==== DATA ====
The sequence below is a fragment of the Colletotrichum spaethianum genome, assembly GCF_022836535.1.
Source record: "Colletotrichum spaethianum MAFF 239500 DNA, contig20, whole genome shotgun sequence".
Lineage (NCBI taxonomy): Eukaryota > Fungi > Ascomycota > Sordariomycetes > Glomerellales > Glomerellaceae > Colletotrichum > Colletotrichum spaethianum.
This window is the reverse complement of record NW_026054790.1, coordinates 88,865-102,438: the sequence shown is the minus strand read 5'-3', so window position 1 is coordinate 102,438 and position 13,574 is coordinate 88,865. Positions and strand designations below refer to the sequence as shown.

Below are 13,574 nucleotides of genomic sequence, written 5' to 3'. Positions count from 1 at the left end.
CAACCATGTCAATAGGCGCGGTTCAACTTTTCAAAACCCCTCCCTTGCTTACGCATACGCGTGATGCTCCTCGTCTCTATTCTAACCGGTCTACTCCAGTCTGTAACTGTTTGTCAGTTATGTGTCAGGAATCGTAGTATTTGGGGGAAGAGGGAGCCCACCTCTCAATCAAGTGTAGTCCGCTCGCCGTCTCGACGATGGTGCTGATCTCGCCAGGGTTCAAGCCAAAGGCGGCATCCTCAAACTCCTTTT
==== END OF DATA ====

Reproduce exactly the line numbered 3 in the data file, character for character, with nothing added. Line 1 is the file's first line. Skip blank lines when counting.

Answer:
Lineage (NCBI taxonomy): Eukaryota > Fungi > Ascomycota > Sordariomycetes > Glomerellales > Glomerellaceae > Colletotrichum > Colletotrichum spaethianum.